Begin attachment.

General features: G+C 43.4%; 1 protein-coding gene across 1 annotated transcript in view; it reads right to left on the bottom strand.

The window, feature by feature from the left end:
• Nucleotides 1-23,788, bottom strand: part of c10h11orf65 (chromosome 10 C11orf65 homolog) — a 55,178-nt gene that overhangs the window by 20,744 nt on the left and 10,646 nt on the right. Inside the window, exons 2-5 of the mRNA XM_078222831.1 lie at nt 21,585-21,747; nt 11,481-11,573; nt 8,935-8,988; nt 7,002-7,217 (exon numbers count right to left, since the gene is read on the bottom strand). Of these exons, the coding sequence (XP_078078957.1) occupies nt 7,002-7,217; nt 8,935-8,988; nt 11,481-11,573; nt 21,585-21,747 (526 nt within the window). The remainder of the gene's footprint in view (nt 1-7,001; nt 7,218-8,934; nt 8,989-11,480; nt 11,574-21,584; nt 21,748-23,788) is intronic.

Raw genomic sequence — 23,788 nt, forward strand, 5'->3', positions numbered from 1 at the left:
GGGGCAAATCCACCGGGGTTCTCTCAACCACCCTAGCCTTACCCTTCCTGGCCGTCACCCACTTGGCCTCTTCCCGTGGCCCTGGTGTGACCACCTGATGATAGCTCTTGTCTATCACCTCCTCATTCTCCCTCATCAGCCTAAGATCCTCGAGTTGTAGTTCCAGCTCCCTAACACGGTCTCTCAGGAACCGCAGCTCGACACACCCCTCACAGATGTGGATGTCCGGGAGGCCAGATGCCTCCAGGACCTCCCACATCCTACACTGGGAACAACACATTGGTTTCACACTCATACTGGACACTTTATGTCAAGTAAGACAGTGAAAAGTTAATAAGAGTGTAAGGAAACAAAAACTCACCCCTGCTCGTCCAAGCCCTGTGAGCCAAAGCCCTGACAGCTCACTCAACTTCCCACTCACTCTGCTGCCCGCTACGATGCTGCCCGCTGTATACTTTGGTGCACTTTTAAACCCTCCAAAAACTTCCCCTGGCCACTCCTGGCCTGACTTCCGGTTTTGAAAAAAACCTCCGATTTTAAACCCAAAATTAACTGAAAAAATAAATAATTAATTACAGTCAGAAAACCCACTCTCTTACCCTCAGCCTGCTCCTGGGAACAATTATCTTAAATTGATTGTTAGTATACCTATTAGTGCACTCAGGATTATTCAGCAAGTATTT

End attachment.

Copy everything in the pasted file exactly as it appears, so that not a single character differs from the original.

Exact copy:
General features: G+C 43.4%; 1 protein-coding gene across 1 annotated transcript in view; it reads right to left on the bottom strand.

The window, feature by feature from the left end:
• Nucleotides 1-23,788, bottom strand: part of c10h11orf65 (chromosome 10 C11orf65 homolog) — a 55,178-nt gene that overhangs the window by 20,744 nt on the left and 10,646 nt on the right. Inside the window, exons 2-5 of the mRNA XM_078222831.1 lie at nt 21,585-21,747; nt 11,481-11,573; nt 8,935-8,988; nt 7,002-7,217 (exon numbers count right to left, since the gene is read on the bottom strand). Of these exons, the coding sequence (XP_078078957.1) occupies nt 7,002-7,217; nt 8,935-8,988; nt 11,481-11,573; nt 21,585-21,747 (526 nt within the window). The remainder of the gene's footprint in view (nt 1-7,001; nt 7,218-8,934; nt 8,989-11,480; nt 11,574-21,584; nt 21,748-23,788) is intronic.

Raw genomic sequence — 23,788 nt, forward strand, 5'->3', positions numbered from 1 at the left:
GGGGCAAATCCACCGGGGTTCTCTCAACCACCCTAGCCTTACCCTTCCTGGCCGTCACCCACTTGGCCTCTTCCCGTGGCCCTGGTGTGACCACCTGATGATAGCTCTTGTCTATCACCTCCTCATTCTCCCTCATCAGCCTAAGATCCTCGAGTTGTAGTTCCAGCTCCCTAACACGGTCTCTCAGGAACCGCAGCTCGACACACCCCTCACAGATGTGGATGTCCGGGAGGCCAGATGCCTCCAGGACCTCCCACATCCTACACTGGGAACAACACATTGGTTTCACACTCATACTGGACACTTTATGTCAAGTAAGACAGTGAAAAGTTAATAAGAGTGTAAGGAAACAAAAACTCACCCCTGCTCGTCCAAGCCCTGTGAGCCAAAGCCCTGACAGCTCACTCAACTTCCCACTCACTCTGCTGCCCGCTACGATGCTGCCCGCTGTATACTTTGGTGCACTTTTAAACCCTCCAAAAACTTCCCCTGGCCACTCCTGGCCTGACTTCCGGTTTTGAAAAAAACCTCCGATTTTAAACCCAAAATTAACTGAAAAAATAAATAATTAATTACAGTCAGAAAACCCACTCTCTTACCCTCAGCCTGCTCCTGGGAACAATTATCTTAAATTGATTGTTAGTATACCTATTAGTGCACTCAGGATTATTCAGCAAGTATTT